Peekskill Herald

Peekskill Herald

Peekskill Herald

Plan for new shelter on Lower South Street shelved


The plan that developer Abraham Rosenberg offered to build a new homeless shelter in Peekskill appears to be off the table.

In the summer of 2022 Rosenberg proposed the new home for the Jan Peek House homeless shelter on the northern end of his 1070 Lower South St. property next to Manzer’s Landscaping. A new three-story self-storage building was proposed on the south end across from McDonald’s.

Rosenberg estimated the new shelter could cost $7 million, which he would fund without state or federal grants.

However, on Monday, Dec. 4, a notice of foreclosure action was filed against Rosenberg to take back the property, demanding repayment of the $950,000 mortgage that the Cartalemi family holds on the parcel of land at 1070 Lower South St.

Rosenberg presented his plan to the Common Council in May 2022, seeking to build the new self-storage facility on a portion of the narrow four-acre site off Welcher Avenue.

He said he wanted to do something for the citizens of Peekskill and proposed the 20,000-square-foot shelter to replace the decrepit 7,500-square-foot Jan Peek Shelter’s current home on North Water Street. His plan included a third building as well.

The following month, Rosenberg hosted a public forum at his Square Cube self-storage facility on Highland Avenue where he elaborated on his plan for the new shelter. In November of 2022 he won a vote at the Common Council that started the process to rezone the property as a shelter site.

Abraham Rosenberg speaks about his proposal to build a home for the Jan Peek Shelter at a May 2022 community meeting. (Herald file photo)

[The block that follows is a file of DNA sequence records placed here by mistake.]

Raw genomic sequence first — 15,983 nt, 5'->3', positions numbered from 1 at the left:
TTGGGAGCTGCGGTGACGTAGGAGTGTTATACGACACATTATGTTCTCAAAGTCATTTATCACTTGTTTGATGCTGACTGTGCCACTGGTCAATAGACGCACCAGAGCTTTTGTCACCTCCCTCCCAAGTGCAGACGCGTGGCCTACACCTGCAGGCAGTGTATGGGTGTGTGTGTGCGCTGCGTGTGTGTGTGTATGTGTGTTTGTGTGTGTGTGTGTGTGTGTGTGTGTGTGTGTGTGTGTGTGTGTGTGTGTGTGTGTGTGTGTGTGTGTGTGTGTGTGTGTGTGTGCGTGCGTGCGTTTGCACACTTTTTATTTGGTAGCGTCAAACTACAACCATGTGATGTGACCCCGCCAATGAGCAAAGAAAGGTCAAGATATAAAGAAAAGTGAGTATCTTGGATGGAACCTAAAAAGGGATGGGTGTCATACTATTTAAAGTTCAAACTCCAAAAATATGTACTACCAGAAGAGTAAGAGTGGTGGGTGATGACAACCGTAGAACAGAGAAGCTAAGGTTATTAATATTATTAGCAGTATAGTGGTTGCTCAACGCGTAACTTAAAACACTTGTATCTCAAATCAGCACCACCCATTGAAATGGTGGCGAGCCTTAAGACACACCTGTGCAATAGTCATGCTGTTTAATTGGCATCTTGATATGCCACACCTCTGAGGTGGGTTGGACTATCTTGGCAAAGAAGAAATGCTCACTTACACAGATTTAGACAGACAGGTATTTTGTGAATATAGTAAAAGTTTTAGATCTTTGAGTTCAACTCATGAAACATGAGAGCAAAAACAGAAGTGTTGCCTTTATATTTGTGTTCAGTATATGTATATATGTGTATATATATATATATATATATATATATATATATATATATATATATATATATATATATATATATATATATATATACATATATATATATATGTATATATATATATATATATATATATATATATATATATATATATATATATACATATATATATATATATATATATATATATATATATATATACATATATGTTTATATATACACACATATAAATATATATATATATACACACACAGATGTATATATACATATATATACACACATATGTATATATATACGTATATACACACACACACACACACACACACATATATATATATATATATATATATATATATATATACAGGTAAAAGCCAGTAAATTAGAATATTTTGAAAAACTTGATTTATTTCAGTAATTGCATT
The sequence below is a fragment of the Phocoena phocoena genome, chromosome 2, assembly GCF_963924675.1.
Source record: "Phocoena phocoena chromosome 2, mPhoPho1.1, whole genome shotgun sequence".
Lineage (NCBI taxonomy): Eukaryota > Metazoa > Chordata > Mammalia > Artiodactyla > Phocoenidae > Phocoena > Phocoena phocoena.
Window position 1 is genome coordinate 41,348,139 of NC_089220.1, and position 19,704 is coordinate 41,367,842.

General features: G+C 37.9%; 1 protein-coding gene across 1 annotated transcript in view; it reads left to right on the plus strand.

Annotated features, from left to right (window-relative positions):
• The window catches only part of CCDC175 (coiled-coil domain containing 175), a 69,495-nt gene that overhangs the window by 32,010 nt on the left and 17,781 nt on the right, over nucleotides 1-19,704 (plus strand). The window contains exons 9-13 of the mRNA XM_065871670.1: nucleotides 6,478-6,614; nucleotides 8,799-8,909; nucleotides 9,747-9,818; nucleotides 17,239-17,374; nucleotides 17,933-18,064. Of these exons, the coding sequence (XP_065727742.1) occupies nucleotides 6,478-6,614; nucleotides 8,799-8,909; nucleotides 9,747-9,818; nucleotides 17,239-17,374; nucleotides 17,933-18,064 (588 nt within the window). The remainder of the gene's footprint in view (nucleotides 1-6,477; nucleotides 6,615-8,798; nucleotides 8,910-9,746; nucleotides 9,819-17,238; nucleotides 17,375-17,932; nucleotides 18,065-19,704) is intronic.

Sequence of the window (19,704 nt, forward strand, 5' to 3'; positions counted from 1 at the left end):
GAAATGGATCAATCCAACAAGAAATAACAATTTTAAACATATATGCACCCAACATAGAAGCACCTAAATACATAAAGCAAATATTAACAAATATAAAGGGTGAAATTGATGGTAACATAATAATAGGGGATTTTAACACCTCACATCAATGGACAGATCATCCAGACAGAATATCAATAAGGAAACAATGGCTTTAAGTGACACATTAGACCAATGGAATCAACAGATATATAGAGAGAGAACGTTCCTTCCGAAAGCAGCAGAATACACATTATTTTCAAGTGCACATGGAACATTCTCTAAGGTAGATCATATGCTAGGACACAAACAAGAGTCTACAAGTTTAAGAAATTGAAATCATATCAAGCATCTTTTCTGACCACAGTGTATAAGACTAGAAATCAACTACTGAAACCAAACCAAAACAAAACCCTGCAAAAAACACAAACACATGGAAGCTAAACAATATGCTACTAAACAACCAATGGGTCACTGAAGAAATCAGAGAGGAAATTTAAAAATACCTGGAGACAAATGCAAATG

Now, the city has annulled those approvals after being sued and the foreclosure notice threatens to take the property back from Rosenberg.

Reached by The Herald, Rosenberg declined to comment on the latest developments.

Cynthia Knox, CEO of Caring for the Hungry and Homeless of Peekskill, the shelter operator, said the group will continue to pursue other options. “It’s disappointing to have these setbacks, but I believe the community and our local elected and county officials are not going to let us fail and will ensure that all the work that CHHOP and the food pantry does continues well into the future.”

Setbacks in court derail the shelter plan

Rosenberg bought the Lower South Street property from the Cartalemis in October 2021 for $1.35 million, borrowing $950,000 from the seller through the mortgage.

The four-acre parcel, outlined in yellow, purchased by Abraham Rosenberg in October of 2021.

According to the foreclosure notice, Rosenberg failed to pay off the mortgage less than a year later.

“Defendant 1070 Park Estates LLC defaulted under the terms of the Note and Mortgage as a result of, inter alia, its failure to pay the full sums due upon maturity of the Note on August 20, 2022,” court papers state.

Rosenberg and two others, Joseph Krauss and Amrom Weinstock, personally guaranteed the mortgage according to the filing. They now owe the principal balance of $941,020.73 as well as 8 percent interest after August 2022 and an additional 10 percent after September 2023.

“The aforesaid default(s) continued beyond any applicable grace or cure period(s) set forth in the Note and/or Mortgage, and by reason thereof, Plaintiff has elected and hereby elects to declare the entire unpaid balance of principal of the Note immediately due and payable together will all other sums due under the Loan Documents,” the papers state.